BRAZILIAN GIRLS Neither Brazilian nor all girls, this New York quartet creates melanges of international sounds that prove you don’t have to live in Europe to be Eurotrash. But their self-titled debut (on Verve Forecast) has a textured density that makes for more rewarding listening than most albums of this sort. It seems to help that they defined their sound during a lengthy residency at an artsy downtown New York club; instead of merely assembling tracks, they prioritize a spirit of collaboration. Preston Klik’s Ritual and DJ Madrid open. 11:30 PM, Metro, 3730 N. Clark, 773-549-0203 or 312-559-1212, $11, 18+. –Monica Kendrick

I LOVE YOU BUT I’VE CHOSEN DARKNESS I imagine this Austin group, in picking their name, is either competing for some sort of prize with their neighbors . . . And You Will Know Us by the Trail of Dead or riffing on the old, sad Jonathan Richman song “Let Her Go Into the Darkness.” A self-titled 2003 EP, produced by Spoon front man Britt Daniel, was a dark, moody bit of reconstructed dance-rock that relied more than a little on the trilling, stretchy guitar sound the Edge would be struck dumb without. A new 12-inch single comes out later this month. Grizzly Bear and L’altra open. 10 PM, Empty Bottle, 1035 N. Western, 773-276-3600 or 800-594-8499, $8. –Monica Kendrick

Tuesday 22

KINGS OF CONVENIENCE The Kings of Convenience’s first album, Quiet Is the New Loud (2001), blatantly advertised the intentions of this Norwegian duo, whose mission is to master every sweet pop genrelette that’s best heard at low volume. That album and the new Riot on an Empty Street (Astralwerks) have some pretty chamber pop as well as some awfully Nordic-sounding attempts at bossa nova, but the Kings do best with poetic, evocative folk. When they deliver lines like “Love comes like surprise ice on the water / Love comes like surprise ice at dawn,” the similarity to Simon & Garfunkel is uncanny. 9 PM, Double Door, 1572 N. Milwaukee, 773-489-3160 or 312-559-1212, sold out. –Monica Kendrick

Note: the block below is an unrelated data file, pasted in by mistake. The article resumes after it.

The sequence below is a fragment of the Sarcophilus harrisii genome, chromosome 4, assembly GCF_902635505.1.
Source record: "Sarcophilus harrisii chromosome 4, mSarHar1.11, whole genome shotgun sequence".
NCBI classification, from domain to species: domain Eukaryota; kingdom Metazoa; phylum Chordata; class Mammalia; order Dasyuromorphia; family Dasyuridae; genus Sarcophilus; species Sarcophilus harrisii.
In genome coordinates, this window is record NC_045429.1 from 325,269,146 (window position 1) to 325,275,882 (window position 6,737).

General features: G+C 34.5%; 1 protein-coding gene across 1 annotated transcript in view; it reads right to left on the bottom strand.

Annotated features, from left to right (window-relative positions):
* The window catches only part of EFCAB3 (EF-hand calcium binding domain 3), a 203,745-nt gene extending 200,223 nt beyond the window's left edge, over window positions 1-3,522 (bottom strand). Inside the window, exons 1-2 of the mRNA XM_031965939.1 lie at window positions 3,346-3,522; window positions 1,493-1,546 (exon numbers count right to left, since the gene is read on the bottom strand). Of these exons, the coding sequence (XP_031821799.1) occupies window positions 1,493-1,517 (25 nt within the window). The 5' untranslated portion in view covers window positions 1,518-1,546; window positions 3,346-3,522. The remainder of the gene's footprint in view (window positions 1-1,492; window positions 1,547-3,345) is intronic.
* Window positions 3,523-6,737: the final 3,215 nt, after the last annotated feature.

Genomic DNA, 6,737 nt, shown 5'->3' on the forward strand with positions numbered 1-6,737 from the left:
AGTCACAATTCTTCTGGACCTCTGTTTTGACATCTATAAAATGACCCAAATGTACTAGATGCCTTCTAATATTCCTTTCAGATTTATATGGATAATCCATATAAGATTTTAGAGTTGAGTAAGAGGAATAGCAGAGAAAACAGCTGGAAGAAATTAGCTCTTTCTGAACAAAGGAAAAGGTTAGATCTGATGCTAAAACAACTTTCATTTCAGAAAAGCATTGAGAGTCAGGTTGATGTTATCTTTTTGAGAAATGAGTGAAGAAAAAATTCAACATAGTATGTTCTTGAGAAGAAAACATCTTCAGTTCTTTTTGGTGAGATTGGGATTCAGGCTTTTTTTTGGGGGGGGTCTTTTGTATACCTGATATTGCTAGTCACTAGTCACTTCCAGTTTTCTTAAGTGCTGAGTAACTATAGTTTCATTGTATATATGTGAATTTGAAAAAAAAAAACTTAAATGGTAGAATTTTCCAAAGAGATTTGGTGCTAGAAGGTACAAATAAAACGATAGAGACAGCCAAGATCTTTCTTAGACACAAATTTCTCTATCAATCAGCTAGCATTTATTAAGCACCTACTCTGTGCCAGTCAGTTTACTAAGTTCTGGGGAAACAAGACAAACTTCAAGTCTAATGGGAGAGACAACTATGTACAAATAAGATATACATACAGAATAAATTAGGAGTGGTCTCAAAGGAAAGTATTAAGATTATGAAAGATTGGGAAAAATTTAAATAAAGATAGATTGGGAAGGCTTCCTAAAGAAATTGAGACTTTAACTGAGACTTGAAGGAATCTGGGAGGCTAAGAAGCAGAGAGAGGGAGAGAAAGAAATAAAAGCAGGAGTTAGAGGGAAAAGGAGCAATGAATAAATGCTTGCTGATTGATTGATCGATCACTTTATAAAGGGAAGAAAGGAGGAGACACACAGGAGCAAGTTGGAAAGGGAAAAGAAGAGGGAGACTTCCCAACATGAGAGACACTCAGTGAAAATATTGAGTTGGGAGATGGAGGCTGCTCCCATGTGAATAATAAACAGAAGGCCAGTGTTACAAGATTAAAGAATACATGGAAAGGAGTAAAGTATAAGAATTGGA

Wednesday 23

PANDELIS KARAYORGIS TRIO Boston-based pianist Pandelis Karayorgis rarely performs in Chicago, but perhaps that will change now that Nate McBride, his longtime bassist, has moved here; he’s in town now to record with McBride and the superb drummer Randy Peterson. On that trio’s most recent recording, Blood Ballad (Leo), released in 2001, Karayorgis synthesizes the styles of Thelonious Monk, Lennie Tristano, and Andrew Hill in wonderfully dense and dark improvisations, melding carefully burnished, sorrowful melodies and mile-deep harmonic movements. Thanks to the nimble rhythm section, songs collapse and resurrect themselves with striking fluidity, gracefully swinging one moment and splattering in free time the next. But the trio never loses its control of the music. Karayorgis also plays an all-ages show Thursday with saxophonist Dave Rempis and drummer Frank Rosaly, 9 PM, at Lux Gallery, 3036 N. Lincoln, 773-857-6141, $5 suggested donation. 10 PM, Hungry Brain, 2319 W. Belmont, 773-935-2118. Free. –Peter Margasak

Thursday 24

HEARTLESS BASTARDS On its debut, Stairs and Elevators (Fat Possum), this Ohio trio specializes in a raucous, molasses-thick, garage-boogie crunch. Front woman and guitarist Erika Wennerstrom has the kind of voice that deserves to be described in language employed by single-malt-scotch nerds, and it’s the band’s best asset; the songwriting isn’t distinguished yet, though Wennerstrom’s willingness to go it alone on piano for one song on the album is a good sign. Living Blue (formerly the Blackouts) and Addison open. 8 PM, Bottom Lounge, 3206 N. Wilton, 773-975-0505 or 800-594-8499, $8 in advance, $10 at the door. –Monica Kendrick